‘Big three’ Chinese airlines suffer as infections increase The emergence of the Omicron variant meant traffic results for Air China, China Eastern Airlines and China Southern Airlines dropped to their lowest levels in March 2022 since the start of the pandemic. We examine the impact this latest spate of infections is having on air travel and the Chinese travel industry in general


Ever Rich maintains existing operations amid new launches The onset of the Covid-19 pandemic has not stopped Taiwanese travel retailer Ever Rich Duty Free Shop from continuing to provide services at airports and pursuing development opportunities such as online shopping and home delivery concepts, as Andrew Pentol discovers


Lotte vows to ‘bring back the joy’ of duty free shopping As the Korean travel retail industry continues to recover from Covid-19, Lotte Duty Free has been boosted by the scrapping of the US$5,000 purchasing limit for outbound Korean nationals, along with the easing of quarantine restrictions. The re-opening of the borders in Australia was another positive for Lotte

Corporation Expands

Tokyo Olympics ‘a period of tremendous learning’ for NAA Retailing The rescheduled 2020 Tokyo Olympics allowed NAA Retailing Corporation to recognize future challenges through servicing large volumes of athletes and keep them safe at the same time. We discover how the Japanese retailer has left no stone unturned in trying to emerge stronger from the pandemic

26 Lagardère Travel Retail Update

“A shot of adrenaline” Amid the challenges caused by the Covid-19 pandemic, Lagardère Travel Retail has steadied the ship by managing everything as precisely as possible. This provided the perfect platform to secure key new Latin American contracts in places such as Peru and Chile



FOREO seeks creative solutions Tourism Tech Beam bounces back Confectionery Report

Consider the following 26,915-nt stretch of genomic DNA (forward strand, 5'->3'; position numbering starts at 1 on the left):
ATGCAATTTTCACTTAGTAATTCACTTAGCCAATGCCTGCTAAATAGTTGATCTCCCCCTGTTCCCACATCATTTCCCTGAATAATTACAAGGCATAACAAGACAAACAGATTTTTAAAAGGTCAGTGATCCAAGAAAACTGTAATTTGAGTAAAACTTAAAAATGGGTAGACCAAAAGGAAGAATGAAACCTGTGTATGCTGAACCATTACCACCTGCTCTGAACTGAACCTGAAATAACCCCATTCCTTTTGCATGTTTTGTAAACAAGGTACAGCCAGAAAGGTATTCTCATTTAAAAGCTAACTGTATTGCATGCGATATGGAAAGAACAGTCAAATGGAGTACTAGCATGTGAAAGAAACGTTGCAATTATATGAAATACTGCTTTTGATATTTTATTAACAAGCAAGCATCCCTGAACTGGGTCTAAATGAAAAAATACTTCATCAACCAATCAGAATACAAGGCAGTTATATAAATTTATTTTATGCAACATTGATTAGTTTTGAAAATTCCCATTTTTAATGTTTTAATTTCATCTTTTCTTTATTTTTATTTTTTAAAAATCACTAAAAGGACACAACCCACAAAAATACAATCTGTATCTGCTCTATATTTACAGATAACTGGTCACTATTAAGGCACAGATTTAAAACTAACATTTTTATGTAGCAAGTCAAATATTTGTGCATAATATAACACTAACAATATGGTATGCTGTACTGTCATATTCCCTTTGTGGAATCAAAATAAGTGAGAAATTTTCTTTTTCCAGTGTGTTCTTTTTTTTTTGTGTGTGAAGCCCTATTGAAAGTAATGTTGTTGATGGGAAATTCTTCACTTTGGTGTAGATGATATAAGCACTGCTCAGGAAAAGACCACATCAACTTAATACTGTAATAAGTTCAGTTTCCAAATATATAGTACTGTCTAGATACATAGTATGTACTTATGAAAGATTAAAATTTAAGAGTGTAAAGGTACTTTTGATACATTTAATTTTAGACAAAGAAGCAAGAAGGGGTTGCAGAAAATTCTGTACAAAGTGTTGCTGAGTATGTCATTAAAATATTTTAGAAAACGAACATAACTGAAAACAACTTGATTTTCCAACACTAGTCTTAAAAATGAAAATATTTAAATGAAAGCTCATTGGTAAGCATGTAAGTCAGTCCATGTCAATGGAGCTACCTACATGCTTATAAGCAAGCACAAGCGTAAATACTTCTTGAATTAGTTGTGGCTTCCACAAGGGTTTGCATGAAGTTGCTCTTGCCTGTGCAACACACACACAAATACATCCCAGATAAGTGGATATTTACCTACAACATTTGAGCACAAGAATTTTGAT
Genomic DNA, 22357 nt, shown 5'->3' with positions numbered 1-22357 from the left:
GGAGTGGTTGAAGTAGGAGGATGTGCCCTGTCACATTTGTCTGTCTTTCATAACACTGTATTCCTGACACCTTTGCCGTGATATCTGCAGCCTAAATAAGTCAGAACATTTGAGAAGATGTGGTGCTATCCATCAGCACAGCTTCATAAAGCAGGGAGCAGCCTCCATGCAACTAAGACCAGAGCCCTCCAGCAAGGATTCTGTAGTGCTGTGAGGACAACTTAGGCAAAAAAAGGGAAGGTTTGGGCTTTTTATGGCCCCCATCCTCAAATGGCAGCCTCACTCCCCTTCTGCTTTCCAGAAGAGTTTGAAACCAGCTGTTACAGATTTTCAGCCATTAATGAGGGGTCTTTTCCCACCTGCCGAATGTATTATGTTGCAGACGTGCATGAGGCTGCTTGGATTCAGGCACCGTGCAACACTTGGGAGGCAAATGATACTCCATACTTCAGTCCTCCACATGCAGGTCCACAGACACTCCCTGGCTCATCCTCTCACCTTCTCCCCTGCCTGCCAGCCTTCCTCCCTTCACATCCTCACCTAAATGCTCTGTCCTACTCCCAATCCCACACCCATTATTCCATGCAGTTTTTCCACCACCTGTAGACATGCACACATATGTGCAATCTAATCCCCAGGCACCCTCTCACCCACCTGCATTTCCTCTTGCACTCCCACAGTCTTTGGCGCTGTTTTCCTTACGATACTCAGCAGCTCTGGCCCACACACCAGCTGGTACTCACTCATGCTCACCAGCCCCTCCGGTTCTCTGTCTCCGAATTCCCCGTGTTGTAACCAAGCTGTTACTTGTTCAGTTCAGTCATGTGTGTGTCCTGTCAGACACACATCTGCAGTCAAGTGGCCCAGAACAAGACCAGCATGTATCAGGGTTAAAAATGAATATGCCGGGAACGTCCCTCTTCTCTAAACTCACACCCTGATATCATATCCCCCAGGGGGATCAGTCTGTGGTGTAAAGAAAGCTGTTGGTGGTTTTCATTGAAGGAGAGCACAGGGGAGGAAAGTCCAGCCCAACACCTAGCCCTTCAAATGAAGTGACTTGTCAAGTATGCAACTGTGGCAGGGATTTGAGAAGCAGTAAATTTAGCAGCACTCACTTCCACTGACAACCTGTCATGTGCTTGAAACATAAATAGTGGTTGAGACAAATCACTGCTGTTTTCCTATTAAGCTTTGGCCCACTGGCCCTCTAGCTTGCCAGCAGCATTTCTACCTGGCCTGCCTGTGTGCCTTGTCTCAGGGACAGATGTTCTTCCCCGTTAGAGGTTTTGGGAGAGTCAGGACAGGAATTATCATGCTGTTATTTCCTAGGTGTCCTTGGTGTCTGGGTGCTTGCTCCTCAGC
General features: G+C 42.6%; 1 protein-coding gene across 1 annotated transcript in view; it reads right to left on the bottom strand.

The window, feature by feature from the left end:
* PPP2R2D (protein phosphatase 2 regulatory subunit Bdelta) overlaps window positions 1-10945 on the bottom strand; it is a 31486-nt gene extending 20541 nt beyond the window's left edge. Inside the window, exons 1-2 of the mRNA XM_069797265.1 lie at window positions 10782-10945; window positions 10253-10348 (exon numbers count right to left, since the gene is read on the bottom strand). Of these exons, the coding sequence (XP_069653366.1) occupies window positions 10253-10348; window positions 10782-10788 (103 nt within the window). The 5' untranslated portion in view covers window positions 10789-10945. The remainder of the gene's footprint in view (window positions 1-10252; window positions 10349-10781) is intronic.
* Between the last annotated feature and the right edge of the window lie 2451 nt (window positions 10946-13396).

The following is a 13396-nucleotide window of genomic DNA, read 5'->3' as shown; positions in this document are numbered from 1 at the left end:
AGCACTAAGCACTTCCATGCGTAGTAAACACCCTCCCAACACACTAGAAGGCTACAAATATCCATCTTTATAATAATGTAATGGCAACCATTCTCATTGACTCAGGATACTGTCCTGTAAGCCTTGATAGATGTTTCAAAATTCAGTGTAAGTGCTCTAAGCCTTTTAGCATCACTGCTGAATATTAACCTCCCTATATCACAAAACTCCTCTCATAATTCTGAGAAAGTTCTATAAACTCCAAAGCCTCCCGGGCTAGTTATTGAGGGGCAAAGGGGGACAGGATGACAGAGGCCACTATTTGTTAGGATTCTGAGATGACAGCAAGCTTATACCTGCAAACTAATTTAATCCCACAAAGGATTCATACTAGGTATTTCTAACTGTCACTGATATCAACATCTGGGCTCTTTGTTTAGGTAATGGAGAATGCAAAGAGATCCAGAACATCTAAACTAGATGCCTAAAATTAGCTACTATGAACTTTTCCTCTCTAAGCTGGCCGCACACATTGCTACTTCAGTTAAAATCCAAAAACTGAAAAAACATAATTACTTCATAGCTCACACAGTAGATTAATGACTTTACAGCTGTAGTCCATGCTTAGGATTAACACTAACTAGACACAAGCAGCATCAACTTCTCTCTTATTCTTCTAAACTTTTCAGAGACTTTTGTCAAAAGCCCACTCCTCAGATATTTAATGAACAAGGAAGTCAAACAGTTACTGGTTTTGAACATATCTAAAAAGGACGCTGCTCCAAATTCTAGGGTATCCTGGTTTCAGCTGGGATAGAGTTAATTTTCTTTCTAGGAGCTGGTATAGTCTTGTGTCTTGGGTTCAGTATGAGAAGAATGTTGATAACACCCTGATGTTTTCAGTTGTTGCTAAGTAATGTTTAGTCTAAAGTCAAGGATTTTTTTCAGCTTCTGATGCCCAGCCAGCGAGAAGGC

32 34 36 40

Cloetta’s sugar solution Brown-Forman ready for recovery KTI king of tobacco Rituals achieves growth

44 46 48 50

Air Travel in China


China Eastern, whose Shanghai hub remains under strict lockdown also reported similar declines in domestic traffic

The emergence of the Omicron variant meant traffic results for Air China, China Eastern Airlines and China Southern Airlines dropped to their lowest levels in March 2022 since the start of the pandemic. We examine the impact this latest spate of infections is having on air travel and the Chinese travel industry in general by HIBAH NOOR



s China persists with its zero Covid strategy which includes significant lockdowns in major cities such as Shanghai and punitive travel restrictions, domestic air travel is deteriorating as a result. At the time of writing (18 April 2022), China, which previously claimed it had stamped out Covid-19, was battling its worst ever surge of infections. This was sparked by the emergence of the more contagious Omicron variant. Last month (March), traffic results for the ‘Big Three’ Chinese airlines (Air China, China Eastern Airlines and China Southern Airlines) plunged to their lowest levels since the early days of the pandemic (Source: FlightGlobal online news and information website). Beijing-based Air China, for example, flew just over two million domestic passengers in March, a 70% decline year-on-year.

Air Travel in China

Throughout China, local authorities have been restricting traffic and subjecting travelers to strict testing requirements to curb the Omicron variant. But the recent surge in infections is forcing the country to reconsider how it deals with the pandemic